'Welcome to the suck' is a line that is uttered time and time again in this film, but it is not an indication of the quality of the film. The attention grabbing title of the film comes from the self-appointed nickname for the Marines. They go by this nickname because the brush cuts they sport in the Marines makes their heads look like jars. Jarhead is a movie full of first person experience and realism about what it was like to be an American Marine around the time of Desert Storm in the late 1980s. The movie is based upon a novel written by Anthony Swofford, a Fine Arts graduate from the University of Iowa and a former American Marine. The novel Jarhead was a best seller in 2003 and the movie is also destined to do well at the box office. The film, screenplay written by William Broyles Jr. (The Polar Express and Unfaithful), is chock full of difficult scenes to watch and you sit through the movie feeling uncomfortable most of the time. Now for most films this would be a bad thing, but for a film dealing with the experiences of soldiers during the Desert Storm campaign this is just good film making. Director Sam Mendes (American Beauty and Road To Perdition) is not capable of making a bad film, I believe. He brilliantly juxtaposes loud, dirty war scenes with quiet poignant ones throughout the film, thus rendering what happens even more touching and real. His films are all gritty and do not try to 'pretty' up life, thus leading you to lose yourself within his creations. By the time you come out of one of Mendes' films you feel as you have lived the experiences he is depicting. There are some beautiful and colourful shots of the desert in Jarhead. Unlike many war films, Jarhead does not have much combat action. The troops during this campaign spent most of their time just sitting around in the desert and did not really engage in too much armed combat. We are led to question why the troops were even sent there. The acting of Jake Gyllenhaal, Jamie Foxx and Peter Sarsgaard is all top notch and lends to the believability of the film. Another strong point of this film is that it resists the urge to get up on a soapbox and show how wrong the military and war are. The film remains focused on one man's experience in the military.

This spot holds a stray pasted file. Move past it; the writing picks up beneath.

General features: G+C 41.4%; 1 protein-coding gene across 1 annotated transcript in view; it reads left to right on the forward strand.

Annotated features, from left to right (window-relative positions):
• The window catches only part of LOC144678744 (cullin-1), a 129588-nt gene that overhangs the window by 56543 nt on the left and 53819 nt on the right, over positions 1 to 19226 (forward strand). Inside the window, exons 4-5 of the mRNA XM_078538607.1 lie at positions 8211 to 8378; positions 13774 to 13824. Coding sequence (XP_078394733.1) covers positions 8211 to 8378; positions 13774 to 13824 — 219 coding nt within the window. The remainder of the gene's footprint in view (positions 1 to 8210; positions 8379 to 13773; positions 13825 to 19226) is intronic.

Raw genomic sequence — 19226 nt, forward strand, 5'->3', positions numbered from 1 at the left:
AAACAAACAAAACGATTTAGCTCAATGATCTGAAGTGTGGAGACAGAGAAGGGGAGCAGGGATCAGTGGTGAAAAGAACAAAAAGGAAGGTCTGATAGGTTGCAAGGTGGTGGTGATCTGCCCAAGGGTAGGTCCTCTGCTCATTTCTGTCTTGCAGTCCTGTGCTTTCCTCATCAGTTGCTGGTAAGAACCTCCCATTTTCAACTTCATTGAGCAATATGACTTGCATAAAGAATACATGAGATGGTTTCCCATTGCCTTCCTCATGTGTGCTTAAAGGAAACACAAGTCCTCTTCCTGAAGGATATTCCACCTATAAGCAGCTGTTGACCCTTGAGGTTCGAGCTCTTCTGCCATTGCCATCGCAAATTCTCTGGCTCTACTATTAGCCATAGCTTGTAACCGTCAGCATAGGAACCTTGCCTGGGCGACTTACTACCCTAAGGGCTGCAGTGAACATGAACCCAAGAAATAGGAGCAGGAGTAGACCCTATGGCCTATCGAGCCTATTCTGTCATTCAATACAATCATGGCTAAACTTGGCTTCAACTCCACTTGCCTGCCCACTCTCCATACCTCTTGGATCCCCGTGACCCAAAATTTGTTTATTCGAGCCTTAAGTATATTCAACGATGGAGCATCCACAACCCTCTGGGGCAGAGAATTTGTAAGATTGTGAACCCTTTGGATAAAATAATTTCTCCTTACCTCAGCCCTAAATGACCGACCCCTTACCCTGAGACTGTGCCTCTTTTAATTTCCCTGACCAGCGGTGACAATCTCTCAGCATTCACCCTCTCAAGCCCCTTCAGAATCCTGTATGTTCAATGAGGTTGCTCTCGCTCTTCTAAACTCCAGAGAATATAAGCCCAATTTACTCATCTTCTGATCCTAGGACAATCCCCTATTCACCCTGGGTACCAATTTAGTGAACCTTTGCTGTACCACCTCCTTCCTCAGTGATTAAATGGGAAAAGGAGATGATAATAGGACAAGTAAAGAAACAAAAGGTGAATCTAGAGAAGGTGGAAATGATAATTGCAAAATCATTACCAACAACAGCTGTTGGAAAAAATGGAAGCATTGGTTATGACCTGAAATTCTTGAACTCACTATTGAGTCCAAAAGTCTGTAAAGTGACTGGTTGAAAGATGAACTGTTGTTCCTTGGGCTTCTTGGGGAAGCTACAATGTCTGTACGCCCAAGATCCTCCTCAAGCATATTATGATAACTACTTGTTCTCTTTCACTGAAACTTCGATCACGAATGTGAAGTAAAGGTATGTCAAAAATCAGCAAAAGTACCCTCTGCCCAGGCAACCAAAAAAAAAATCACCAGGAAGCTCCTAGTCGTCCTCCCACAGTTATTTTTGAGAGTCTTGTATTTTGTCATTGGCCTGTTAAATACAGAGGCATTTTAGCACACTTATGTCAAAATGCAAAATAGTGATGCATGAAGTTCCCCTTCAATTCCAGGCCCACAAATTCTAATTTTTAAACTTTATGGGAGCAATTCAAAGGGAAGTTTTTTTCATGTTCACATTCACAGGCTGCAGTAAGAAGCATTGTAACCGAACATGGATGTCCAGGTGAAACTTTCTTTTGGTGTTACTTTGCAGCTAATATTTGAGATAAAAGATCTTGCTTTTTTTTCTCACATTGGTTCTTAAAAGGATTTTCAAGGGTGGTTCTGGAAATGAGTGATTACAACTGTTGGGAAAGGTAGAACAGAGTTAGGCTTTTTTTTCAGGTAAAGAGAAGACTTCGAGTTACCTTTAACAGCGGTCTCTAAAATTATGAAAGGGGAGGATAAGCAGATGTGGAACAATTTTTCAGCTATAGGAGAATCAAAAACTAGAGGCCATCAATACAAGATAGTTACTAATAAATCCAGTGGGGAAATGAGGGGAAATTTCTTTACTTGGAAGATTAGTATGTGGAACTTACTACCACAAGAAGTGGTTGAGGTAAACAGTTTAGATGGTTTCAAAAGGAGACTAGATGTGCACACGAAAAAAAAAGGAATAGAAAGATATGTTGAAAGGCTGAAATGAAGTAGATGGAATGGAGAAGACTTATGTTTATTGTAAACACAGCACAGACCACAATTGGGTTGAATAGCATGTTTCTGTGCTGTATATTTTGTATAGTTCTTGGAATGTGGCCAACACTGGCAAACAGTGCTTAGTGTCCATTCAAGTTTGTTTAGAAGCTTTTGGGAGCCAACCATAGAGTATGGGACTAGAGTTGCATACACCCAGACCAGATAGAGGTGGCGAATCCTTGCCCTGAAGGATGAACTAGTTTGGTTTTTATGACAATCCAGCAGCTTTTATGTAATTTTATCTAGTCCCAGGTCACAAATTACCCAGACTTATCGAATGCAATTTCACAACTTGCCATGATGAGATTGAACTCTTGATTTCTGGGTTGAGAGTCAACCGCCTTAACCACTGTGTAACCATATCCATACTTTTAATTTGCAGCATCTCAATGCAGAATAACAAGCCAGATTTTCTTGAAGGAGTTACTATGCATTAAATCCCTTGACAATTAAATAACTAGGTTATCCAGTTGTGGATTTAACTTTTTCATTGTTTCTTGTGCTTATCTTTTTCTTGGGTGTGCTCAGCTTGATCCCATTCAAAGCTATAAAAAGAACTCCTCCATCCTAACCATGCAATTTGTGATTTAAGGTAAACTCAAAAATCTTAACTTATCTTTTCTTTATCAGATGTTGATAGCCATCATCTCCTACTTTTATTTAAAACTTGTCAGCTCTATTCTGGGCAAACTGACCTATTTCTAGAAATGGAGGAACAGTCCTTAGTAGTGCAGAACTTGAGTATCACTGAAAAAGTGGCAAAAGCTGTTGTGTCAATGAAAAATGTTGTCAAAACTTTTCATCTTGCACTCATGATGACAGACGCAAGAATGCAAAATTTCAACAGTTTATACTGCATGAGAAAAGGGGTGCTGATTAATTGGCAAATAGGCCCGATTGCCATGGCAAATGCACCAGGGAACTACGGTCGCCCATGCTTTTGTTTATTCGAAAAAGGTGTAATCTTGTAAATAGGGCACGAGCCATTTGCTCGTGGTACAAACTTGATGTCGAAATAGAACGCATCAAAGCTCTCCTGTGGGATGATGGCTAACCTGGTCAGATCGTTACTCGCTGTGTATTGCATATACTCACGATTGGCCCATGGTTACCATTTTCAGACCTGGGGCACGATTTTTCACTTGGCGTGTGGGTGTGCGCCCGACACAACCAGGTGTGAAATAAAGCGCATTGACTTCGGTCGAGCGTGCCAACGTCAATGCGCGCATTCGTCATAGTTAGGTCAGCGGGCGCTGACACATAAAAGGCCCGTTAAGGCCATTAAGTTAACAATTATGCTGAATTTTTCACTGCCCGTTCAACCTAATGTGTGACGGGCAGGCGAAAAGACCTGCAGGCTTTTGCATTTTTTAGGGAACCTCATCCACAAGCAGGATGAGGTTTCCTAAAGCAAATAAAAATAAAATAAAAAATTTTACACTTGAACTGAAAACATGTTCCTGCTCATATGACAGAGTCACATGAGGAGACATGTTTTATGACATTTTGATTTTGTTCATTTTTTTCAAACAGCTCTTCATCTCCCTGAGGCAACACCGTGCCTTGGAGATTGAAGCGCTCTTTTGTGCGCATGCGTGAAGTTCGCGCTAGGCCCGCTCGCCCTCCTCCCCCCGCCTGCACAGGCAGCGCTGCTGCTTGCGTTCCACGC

Anthony Swofford (Jake Gyllenhaal – The Good Girl and Proof) enlists in the Marines because he father and grandfather were also in the Marines. The film follows Swofford through his experiences at boot camp to his active duty in the deserts of Kuwait. From the beginning Swofford's experience in the Marines is not a pleasant one. One day while he is in the latrine sick, Sergeant Sykes (Jamie Foxx – Stealth and Any Given Sunday) recruits him into the scout/sniper division of the Marines. Swofford, who is assigned to be a sniper, is paired with Troy (Peter Sarsgaard – Kinsey and FlightPlan), a fellow Marine who he looks towards as a mentor. The STA division is sent to the deserts of Saudi Arabia when Sadaam Hussein attacks Kuwait. Upon arrival in Saudi Arabia, Lieutenant Colonel Kazinski (Chris Cooper – Capote and The Bourne Identity) tells the troops that they have not been authorized to fight yet, so their mandate is to just watch and protect the oil wells. For many months the STA division spends its time training in the desert, being filmed for U.S. news reports and being bored. Swofford spends most of his time worrying if his girlfriend Kristina (Brianne Davis – first feature film) back home is remaining faithful to him. The idea of this slowly starts to drive Swofford mad. After being in the desert for almost 6 months, Troy and Swofford are given an assignment to shoot two Iraqi officers. They are excited about their chance to get a kill, but just before they are about to carry out their assignment they are stopped by a higher ranking officer (Dennis Haysbert – Far From Heaven and Waiting to Exhale). Troy is really upset and suffers a breakdown. When Swofford and Troy return to the base they find out that the war is over and they never had a chance to even fire their weapons.
-"Swoff's Fantasies" featurette with commentary by director Sam Mendes and editor Walter Murch
-News interviews in full with commentary by director Sam Mendes and editor Walter Murch
-Deleted scenes with introduction by director Sam Mendes and editor Walter Murch